A Super Bowl-Winning Team Reunites 10 Years Later to Tackle Childhood Cancer
The Tom Coughlin Jay Fund has provided approximately $15 million to more than 5,000 families with children suffering from cancer
Ten years ago, the 2011 New York Giants put together their second championship season in four years under head coach Tom Coughlin. On Oct. 15, the coach and his players reunited to tackle another challenge: childhood cancer.
Coughlin is the founder of the Jay Fund, a charity that supports families of children battling the disease. On Friday, at the organization's annual gala in New York City, the 2011 Giants served as honorees for an event that raised $1.6 million.
Since its founding in 1996, the Jay Fund has provided approximately $15 million to more than 5,000 families with children suffering from cancer in the New York City and Jacksonville, Fla. areas, where Coughlin coached the NFL's Giants and Jacksonville Jaguars.
The organization's guiding belief is that the sacrifices made by families of children with cancer are extraordinary — and often overlooked. In a 2019 interview with PEOPLE, Coughlin, citing the National Children's Cancer Society, said dealing with childhood cancer cost a family an average of $833,000, taking into account medical costs and lost wages.
During his keynote speech at the gala, which was attended by about 400 people, Coughlin said that most of the recipients of support from the Jay Fund "started in a tough spot financially."
"Add a cancer diagnosis, and it's just crippling," he said. "Parents don't know how they are going to manage because they have not been blessed with the financial resources that so many of us are fortunate to have. And to compound the matter, the sick child, no matter how old, knows when their parents are stressed, and they understand their diagnosis is the reason. This does not put them in a great mental position for healing. It's a cruel and vicious cycle."
The charity is named after Jay McGillis, a college football player who played under Coughlin when he coached Boston College in the early 1990s, who died of leukemia in 1992. Coughlin saw the emotional and financial toll the cancer diagnosis took on McGillis' loved ones — and became determined to help families in that situation.
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During his speech at the gala, Coughlin said, "I can't imagine the heartbreak that each parent goes through. You have a young child that is sicker than they have ever been in their life because of treatment or because of the disease. And the emotions that you go through are there 24/7 for each member of the family."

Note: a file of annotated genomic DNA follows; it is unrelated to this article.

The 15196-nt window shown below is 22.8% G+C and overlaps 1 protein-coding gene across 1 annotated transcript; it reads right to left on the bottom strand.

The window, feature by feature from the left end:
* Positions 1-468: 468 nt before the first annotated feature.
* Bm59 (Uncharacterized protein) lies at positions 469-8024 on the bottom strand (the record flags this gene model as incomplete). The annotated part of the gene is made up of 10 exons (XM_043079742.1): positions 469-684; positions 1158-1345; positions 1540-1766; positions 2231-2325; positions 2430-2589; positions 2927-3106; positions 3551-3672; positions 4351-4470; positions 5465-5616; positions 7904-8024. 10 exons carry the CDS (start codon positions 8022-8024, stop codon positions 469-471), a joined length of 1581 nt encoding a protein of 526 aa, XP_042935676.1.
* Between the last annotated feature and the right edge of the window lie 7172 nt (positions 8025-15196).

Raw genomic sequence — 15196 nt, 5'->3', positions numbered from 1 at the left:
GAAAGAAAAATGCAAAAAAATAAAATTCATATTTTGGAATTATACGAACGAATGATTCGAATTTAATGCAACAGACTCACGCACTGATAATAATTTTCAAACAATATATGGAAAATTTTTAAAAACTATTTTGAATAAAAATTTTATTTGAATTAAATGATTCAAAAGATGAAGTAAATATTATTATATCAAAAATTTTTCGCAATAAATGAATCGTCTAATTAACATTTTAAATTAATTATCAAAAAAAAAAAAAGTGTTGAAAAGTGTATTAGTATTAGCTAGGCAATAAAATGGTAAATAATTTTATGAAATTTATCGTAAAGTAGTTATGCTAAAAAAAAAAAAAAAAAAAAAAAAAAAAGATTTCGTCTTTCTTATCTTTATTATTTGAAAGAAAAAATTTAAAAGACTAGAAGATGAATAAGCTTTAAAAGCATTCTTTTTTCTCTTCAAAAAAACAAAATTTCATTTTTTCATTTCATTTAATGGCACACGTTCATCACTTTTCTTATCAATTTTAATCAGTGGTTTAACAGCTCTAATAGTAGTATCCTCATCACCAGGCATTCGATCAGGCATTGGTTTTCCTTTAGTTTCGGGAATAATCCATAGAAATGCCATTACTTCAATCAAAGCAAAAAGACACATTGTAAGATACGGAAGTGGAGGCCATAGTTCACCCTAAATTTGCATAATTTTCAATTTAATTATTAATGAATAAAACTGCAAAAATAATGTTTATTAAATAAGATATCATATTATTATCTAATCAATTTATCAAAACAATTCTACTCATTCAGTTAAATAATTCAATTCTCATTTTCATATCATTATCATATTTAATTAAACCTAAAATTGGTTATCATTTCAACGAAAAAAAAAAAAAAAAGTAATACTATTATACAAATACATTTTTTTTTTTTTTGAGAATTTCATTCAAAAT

"Taking care of a child who has been diagnosed with cancer," said Coughlin, "is a work of love."
"Love" is a theme that would resonate with the 2011 Giants: By that season, the famously hard-driving Coughlin was in the latter part of his 20 years as an NFL head coach. By then, he had evolved: He was as intense as ever, but he'd learned the culture of sports had evolved, and that it was important to have closer interpersonal relationships with his players. In his speech to his team the night before they beat the Patriots in Super Bowl XLVI, he the players he loved them. On Friday, he repeated the sentiment.
"The way you came together as a team is everything and all a coach could ever hope for. I said it 10 years ago, and I will say it again, I love you guys," he said, and the room rose for a standing ovation.
The Most Valuable Player award-winner in that Super Bowl was Eli Manning. For the gala, Manning donated $23,000 and asked attendees to cumulatively double that contribution in honor of the number 46, for the Super Bowl. They did.
Indeed, many of the players on the 2007 and 2011 Giants championship teams have since become boosters for the Jay Fund. The bond forged between the coach and his players has endured in the charity's work.
Addressing his players at the gala, Coughlin said, "Thank you for being champions on and off the field, and, for over a decade, supporting the work of the Jay Fund and the families we serve."